10. For me this behaviour you described makes perfectly sense. The call to "Load" creates your first instance and the call to "Copy" creates your second instance by copying the first one. So if you could get a hand on your other model instance which comes from the same asset, you could go ahead and call other_instance->Copy(true) and you would get what you wanted. Furthermore, the documentation of Load (https://www.leadwerks.com/learn?page=API-Reference_Object_Entity_Model_Load) mentions that there is a second parameter called "flags" but it does not say, which ones are available. The description is simply "asset load parameters". That is something, you might want to add to the documentation @Josh. From the header file Asset.h, I find the following four constants defined, which I believe are those mentioned asset load parameters: Unmanaged, CreateNew, LoadQuiet and SkipTextures. You might want to give the following a shot (I haven't tried it myself): Model::Load("Models/level/ground.mdl", Asset::CreateNew);
  11. The lua interpreter does a lot of memory allocating and deallocating, causing these false positives to show up. See more here:
  12. The problem you are trying to solve is called "Principal Component Analysis (PCA)". The process involves quite a lot of math, computing Eigenvalues, etc. I'm not entirely familiar with how it works either but just throwing this term at you, so you can use the name for further research
  13. Josh seems to have a way to extract the files if you can prove ownership to him: https://www.leadwerks.com/community/topic/16895-do-you-need-your-encrypted-game-files-extracted/?do=getNewComment
  14. Nice, I like the concept you are proposing here. Just adding my 2 ct: When you said, there was no remove-function for a script, that makes perfect sense for scripts that are only setting variables, as you mentioned. However, you might want to have the option to remove these functions. Let's consider your tank-example: If you somehow lose your main cannon, you might want to remove the script associated with it, such that future calls to GetTarget() do not call the function of the main cannon anymore. There is another issue with your tank-example: If you have two functions called GetTarget(), you would likely also name the corresponding setter-function SetTarget(), each. However, this would mean that you can only set the target of both at the same time, if you did not name them AISetTarget() and CanonSetTarget(). For this reason, I think, you should draw a line here so you have to make explicit whether you want to call functions from a different script or only those of the same script. I would suggest, you do the following: SetTarget() will only execute the function from the current script. If there is no function named SetTarget in the current script, an error should be thrown All::SetTarget() (or something similar) will execute functions from all attached scripts (as well, as the current script) with the current name (i.e. the way you proposed) FILENAME::SetTarget() will only execute the function from the script called FILENAME. If this script does not exist or it does not have this function, an error should be thrown So for each function you define in your script, you would need to internally create three different mappings. Doing this would give everyone maximal flexibility while at the same time preventing some unforeseen errors. So, everyone could still use their isolated scripts the way they used them before without even needing to change anything. If you want to call functions from other scripts, you have the choice to select either only one specific other script or all others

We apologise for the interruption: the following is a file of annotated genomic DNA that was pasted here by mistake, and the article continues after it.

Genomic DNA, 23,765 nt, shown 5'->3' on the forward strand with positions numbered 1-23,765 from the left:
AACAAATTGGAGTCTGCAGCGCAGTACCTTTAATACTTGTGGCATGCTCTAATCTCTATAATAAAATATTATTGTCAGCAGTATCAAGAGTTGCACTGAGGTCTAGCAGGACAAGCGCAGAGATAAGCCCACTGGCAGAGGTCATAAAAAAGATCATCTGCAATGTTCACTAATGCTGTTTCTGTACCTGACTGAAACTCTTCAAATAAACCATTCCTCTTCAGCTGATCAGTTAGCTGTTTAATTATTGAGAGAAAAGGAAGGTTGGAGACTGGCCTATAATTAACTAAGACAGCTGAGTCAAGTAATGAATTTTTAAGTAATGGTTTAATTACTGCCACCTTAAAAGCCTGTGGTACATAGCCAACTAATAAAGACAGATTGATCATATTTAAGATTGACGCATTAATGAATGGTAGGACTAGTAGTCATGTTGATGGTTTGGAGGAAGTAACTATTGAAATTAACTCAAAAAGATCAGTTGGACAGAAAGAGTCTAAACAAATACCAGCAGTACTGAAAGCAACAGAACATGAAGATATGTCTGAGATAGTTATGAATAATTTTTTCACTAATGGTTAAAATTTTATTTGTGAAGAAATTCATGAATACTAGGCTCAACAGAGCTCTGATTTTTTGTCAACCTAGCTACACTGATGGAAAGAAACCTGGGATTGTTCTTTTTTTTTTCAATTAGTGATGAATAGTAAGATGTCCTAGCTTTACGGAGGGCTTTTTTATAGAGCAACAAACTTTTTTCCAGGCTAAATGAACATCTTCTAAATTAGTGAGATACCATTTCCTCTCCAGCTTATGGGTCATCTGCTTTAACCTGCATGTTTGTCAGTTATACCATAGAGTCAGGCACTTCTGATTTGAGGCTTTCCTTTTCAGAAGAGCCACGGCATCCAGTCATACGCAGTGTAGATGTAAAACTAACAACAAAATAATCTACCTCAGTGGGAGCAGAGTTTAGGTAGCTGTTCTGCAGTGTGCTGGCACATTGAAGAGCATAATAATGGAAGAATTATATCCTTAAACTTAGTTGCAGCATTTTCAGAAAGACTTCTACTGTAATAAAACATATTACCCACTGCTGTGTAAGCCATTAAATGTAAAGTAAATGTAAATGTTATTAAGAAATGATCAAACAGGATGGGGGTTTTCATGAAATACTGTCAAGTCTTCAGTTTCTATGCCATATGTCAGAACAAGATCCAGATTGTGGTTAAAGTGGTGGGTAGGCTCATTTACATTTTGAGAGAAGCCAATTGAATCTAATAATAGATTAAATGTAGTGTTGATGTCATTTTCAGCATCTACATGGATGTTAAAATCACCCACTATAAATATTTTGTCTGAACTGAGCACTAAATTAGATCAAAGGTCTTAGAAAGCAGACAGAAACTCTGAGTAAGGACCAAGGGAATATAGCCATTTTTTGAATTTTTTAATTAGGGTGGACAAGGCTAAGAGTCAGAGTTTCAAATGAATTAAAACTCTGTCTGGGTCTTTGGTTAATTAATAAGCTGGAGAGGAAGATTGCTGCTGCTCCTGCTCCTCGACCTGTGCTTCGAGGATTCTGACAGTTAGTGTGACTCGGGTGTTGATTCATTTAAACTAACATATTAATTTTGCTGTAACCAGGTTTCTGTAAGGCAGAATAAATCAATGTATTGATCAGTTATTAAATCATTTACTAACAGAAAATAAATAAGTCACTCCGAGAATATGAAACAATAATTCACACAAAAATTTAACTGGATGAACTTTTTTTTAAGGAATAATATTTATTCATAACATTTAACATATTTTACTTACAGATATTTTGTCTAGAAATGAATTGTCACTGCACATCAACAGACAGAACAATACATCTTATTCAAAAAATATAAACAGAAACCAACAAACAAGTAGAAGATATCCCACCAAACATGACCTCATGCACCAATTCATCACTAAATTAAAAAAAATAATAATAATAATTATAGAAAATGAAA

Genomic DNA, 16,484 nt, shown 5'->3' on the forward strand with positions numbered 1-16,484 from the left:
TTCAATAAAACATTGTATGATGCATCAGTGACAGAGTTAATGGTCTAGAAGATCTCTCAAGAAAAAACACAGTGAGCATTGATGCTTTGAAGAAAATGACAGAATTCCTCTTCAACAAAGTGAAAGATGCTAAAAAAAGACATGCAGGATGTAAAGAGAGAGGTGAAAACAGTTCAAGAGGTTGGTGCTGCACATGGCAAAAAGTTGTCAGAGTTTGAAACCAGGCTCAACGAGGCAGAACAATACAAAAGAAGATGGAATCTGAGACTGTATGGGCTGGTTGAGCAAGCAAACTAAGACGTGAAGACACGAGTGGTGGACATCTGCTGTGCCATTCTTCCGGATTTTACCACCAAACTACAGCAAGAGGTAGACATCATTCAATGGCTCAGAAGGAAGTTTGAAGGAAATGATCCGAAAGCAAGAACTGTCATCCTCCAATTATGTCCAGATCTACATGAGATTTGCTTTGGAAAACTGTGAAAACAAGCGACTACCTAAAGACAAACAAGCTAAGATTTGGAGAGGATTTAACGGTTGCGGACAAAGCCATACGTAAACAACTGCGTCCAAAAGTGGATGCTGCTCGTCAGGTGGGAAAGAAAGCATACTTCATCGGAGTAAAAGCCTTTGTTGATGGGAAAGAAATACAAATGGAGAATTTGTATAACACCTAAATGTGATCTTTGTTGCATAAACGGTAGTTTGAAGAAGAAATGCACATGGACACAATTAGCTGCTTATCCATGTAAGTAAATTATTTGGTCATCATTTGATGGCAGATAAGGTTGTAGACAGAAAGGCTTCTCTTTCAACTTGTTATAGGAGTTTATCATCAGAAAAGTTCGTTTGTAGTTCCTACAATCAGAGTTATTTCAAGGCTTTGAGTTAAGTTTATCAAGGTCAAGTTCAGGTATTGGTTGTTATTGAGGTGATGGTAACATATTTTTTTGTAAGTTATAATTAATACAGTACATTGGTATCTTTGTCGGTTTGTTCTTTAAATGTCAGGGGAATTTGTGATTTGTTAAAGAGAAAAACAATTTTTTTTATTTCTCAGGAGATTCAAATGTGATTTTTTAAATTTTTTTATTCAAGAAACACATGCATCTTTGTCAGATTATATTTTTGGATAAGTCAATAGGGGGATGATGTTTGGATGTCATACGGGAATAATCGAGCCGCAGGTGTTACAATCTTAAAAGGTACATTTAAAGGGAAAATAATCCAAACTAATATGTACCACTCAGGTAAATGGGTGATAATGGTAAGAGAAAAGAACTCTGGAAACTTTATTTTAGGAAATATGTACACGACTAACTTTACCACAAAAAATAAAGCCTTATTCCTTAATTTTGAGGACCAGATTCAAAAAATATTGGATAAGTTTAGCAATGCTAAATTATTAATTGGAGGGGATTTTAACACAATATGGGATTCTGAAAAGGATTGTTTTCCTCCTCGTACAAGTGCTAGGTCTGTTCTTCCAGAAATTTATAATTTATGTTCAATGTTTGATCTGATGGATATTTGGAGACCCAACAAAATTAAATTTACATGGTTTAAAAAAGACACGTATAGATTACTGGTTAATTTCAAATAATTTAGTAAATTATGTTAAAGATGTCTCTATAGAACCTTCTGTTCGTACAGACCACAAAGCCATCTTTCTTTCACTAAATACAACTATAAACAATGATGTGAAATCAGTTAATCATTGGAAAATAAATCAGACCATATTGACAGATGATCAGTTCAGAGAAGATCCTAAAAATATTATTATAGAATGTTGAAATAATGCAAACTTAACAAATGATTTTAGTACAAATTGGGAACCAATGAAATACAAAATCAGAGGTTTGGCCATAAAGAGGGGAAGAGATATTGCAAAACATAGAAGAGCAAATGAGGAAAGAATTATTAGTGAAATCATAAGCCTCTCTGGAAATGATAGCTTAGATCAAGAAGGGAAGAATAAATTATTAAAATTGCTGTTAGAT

15. In order to move the rotation center, you need to translate the point, such that the new rotation center lays at (0, 0), then apply the rotation matrix and then translate it back. This means, you need to change the last line to something similar to vTexCoords0 = (texcoords[gl_VertexID] - vec2(0.5, 0.5)) * rot + vec2(0.5, 0.5); I haven't tried it out, so you might need to switch the minus and the plus or play around a little bit but something like this should do the trick